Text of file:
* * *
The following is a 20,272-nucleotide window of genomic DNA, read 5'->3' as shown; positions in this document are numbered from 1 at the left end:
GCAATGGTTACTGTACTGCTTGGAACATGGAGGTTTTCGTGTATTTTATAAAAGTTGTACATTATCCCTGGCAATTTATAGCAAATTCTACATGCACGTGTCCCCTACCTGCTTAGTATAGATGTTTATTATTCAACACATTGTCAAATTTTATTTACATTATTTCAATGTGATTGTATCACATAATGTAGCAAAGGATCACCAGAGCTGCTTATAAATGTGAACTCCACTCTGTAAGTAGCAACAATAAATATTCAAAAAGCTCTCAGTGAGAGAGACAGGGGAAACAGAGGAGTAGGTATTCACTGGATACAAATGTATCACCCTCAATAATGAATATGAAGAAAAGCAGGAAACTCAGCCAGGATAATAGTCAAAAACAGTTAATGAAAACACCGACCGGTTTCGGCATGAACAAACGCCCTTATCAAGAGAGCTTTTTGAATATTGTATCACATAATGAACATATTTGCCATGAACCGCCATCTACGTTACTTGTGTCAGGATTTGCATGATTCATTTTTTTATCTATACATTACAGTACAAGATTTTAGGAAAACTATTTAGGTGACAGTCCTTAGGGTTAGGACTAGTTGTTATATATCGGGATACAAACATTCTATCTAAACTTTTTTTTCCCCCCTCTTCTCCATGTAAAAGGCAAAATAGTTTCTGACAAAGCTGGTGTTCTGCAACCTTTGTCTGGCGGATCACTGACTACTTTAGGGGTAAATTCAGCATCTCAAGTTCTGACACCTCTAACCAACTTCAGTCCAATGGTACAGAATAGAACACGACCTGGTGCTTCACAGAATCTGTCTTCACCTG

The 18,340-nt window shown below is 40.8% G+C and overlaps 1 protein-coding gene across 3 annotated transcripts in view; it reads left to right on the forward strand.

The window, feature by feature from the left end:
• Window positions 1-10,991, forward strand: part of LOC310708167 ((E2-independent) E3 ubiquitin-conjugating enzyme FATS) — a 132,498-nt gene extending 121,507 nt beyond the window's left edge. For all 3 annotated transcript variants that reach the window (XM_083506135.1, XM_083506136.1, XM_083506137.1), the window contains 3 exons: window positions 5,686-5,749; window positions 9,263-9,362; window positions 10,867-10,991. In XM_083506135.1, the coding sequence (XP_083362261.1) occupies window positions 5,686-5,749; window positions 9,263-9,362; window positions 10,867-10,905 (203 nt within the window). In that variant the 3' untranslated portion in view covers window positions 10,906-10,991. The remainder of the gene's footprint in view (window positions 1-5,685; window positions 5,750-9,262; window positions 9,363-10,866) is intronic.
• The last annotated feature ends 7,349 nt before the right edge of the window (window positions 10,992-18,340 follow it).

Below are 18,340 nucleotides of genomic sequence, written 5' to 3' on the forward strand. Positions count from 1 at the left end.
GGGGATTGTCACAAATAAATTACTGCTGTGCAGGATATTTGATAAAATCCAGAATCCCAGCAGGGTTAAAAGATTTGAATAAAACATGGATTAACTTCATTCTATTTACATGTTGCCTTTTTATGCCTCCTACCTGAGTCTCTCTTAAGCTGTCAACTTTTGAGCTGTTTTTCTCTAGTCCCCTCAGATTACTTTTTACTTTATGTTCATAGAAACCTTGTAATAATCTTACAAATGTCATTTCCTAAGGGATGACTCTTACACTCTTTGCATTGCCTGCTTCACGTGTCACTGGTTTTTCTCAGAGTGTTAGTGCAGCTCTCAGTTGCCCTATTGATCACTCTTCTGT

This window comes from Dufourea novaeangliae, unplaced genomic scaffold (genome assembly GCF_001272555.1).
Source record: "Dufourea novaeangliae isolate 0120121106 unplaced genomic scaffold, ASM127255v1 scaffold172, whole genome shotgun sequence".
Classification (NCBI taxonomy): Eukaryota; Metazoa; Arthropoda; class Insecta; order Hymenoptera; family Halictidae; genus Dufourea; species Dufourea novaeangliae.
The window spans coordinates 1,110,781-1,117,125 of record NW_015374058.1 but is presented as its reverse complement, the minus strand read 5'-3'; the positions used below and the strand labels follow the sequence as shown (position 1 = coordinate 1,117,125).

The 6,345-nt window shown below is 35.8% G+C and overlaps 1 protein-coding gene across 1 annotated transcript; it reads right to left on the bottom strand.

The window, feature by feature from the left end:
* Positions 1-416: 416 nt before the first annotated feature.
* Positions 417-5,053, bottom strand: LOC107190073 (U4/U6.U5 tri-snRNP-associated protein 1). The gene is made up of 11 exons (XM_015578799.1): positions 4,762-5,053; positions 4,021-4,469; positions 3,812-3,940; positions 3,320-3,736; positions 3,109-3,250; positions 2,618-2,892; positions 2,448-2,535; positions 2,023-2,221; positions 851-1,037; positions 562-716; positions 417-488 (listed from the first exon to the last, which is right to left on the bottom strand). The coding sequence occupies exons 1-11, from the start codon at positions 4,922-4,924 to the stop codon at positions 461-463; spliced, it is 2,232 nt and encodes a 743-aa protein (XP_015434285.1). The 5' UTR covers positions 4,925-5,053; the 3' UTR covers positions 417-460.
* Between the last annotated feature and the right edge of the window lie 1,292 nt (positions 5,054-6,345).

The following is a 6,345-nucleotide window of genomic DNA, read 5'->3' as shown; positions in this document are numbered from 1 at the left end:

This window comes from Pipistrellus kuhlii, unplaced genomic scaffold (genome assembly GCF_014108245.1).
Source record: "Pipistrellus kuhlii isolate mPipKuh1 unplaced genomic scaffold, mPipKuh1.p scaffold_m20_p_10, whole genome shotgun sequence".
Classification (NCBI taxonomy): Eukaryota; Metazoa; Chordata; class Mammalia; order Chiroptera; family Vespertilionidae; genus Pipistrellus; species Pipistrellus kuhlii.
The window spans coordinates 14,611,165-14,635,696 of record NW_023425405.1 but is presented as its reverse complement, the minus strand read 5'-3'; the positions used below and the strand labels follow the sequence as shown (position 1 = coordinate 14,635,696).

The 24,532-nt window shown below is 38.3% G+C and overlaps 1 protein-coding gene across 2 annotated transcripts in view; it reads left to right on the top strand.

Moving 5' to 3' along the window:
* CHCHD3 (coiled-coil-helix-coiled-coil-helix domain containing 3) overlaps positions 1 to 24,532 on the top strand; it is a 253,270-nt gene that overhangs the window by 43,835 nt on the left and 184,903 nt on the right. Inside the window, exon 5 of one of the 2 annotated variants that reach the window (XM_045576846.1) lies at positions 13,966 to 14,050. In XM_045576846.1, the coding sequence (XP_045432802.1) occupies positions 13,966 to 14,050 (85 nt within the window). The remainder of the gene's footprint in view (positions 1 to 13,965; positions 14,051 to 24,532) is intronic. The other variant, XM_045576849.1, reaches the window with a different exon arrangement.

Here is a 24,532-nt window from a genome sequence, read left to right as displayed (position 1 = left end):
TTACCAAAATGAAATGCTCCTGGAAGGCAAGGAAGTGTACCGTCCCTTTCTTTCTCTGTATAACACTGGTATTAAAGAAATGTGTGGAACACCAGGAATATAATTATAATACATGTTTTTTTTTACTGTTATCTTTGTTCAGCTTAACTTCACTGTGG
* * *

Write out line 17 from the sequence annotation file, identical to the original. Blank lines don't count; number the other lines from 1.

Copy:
* Between the last annotated feature and the right edge of the window lie 1,292 nt (positions 5,054-6,345).